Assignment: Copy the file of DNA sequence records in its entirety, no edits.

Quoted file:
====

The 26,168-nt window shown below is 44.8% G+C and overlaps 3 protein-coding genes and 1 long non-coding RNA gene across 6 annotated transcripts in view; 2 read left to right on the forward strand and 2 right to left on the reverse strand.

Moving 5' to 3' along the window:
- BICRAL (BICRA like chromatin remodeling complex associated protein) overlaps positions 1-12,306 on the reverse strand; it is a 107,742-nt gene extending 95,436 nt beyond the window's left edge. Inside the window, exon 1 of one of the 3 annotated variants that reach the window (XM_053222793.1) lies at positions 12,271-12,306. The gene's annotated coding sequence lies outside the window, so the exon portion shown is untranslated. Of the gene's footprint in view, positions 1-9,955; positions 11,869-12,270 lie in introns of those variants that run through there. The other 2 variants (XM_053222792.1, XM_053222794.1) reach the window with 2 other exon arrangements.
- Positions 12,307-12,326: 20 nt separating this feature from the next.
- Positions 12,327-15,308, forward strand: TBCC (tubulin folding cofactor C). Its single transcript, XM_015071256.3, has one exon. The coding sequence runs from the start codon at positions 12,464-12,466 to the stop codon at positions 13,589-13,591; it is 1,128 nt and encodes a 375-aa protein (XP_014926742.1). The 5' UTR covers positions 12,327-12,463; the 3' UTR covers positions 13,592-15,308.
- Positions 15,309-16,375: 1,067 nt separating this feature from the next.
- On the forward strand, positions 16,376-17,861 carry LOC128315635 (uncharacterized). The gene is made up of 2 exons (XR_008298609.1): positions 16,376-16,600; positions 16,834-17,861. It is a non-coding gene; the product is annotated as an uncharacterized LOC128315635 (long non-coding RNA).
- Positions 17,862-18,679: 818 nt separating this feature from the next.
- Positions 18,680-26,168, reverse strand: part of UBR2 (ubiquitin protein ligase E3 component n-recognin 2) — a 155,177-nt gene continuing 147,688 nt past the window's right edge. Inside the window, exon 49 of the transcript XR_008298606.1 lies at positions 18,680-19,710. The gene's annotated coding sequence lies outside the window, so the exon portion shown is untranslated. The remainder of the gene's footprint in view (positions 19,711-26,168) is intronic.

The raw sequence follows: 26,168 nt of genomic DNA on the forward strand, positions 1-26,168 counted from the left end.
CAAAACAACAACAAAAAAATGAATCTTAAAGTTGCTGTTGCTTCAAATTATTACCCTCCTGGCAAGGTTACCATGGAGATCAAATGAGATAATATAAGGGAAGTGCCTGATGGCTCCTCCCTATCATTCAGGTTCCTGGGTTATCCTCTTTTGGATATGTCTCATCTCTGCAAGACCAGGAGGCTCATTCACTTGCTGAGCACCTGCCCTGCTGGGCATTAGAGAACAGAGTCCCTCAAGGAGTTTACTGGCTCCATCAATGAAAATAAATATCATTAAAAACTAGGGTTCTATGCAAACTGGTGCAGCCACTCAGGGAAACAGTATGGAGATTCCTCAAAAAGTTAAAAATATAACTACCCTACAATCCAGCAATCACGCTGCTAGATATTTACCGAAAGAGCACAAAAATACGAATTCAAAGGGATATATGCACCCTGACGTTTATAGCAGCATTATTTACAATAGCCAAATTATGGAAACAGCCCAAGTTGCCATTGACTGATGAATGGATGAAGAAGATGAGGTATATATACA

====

The 26,168-nt window shown below is 44.8% G+C and overlaps 3 protein-coding genes and 1 long non-coding RNA gene across 6 annotated transcripts in view; 2 read left to right on the forward strand and 2 right to left on the reverse strand.

Moving 5' to 3' along the window:
- BICRAL (BICRA like chromatin remodeling complex associated protein) overlaps positions 1-12,306 on the reverse strand; it is a 107,742-nt gene extending 95,436 nt beyond the window's left edge. Inside the window, exon 1 of one of the 3 annotated variants that reach the window (XM_053222793.1) lies at positions 12,271-12,306. The gene's annotated coding sequence lies outside the window, so the exon portion shown is untranslated. Of the gene's footprint in view, positions 1-9,955; positions 11,869-12,270 lie in introns of those variants that run through there. The other 2 variants (XM_053222792.1, XM_053222794.1) reach the window with 2 other exon arrangements.
- Positions 12,307-12,326: 20 nt separating this feature from the next.
- Positions 12,327-15,308, forward strand: TBCC (tubulin folding cofactor C). Its single transcript, XM_015071256.3, has one exon. The coding sequence runs from the start codon at positions 12,464-12,466 to the stop codon at positions 13,589-13,591; it is 1,128 nt and encodes a 375-aa protein (XP_014926742.1). The 5' UTR covers positions 12,327-12,463; the 3' UTR covers positions 13,592-15,308.
- Positions 15,309-16,375: 1,067 nt separating this feature from the next.
- On the forward strand, positions 16,376-17,861 carry LOC128315635 (uncharacterized). The gene is made up of 2 exons (XR_008298609.1): positions 16,376-16,600; positions 16,834-17,861. It is a non-coding gene; the product is annotated as an uncharacterized LOC128315635 (long non-coding RNA).
- Positions 17,862-18,679: 818 nt separating this feature from the next.
- Positions 18,680-26,168, reverse strand: part of UBR2 (ubiquitin protein ligase E3 component n-recognin 2) — a 155,177-nt gene continuing 147,688 nt past the window's right edge. Inside the window, exon 49 of the transcript XR_008298606.1 lies at positions 18,680-19,710. The gene's annotated coding sequence lies outside the window, so the exon portion shown is untranslated. The remainder of the gene's footprint in view (positions 19,711-26,168) is intronic.

The raw sequence follows: 26,168 nt of genomic DNA on the forward strand, positions 1-26,168 counted from the left end.
CAAAACAACAACAAAAAAATGAATCTTAAAGTTGCTGTTGCTTCAAATTATTACCCTCCTGGCAAGGTTACCATGGAGATCAAATGAGATAATATAAGGGAAGTGCCTGATGGCTCCTCCCTATCATTCAGGTTCCTGGGTTATCCTCTTTTGGATATGTCTCATCTCTGCAAGACCAGGAGGCTCATTCACTTGCTGAGCACCTGCCCTGCTGGGCATTAGAGAACAGAGTCCCTCAAGGAGTTTACTGGCTCCATCAATGAAAATAAATATCATTAAAAACTAGGGTTCTATGCAAACTGGTGCAGCCACTCAGGGAAACAGTATGGAGATTCCTCAAAAAGTTAAAAATATAACTACCCTACAATCCAGCAATCACGCTGCTAGATATTTACCGAAAGAGCACAAAAATACGAATTCAAAGGGATATATGCACCCTGACGTTTATAGCAGCATTATTTACAATAGCCAAATTATGGAAACAGCCCAAGTTGCCATTGACTGATGAATGGATGAAGAAGATGAGGTATATATACA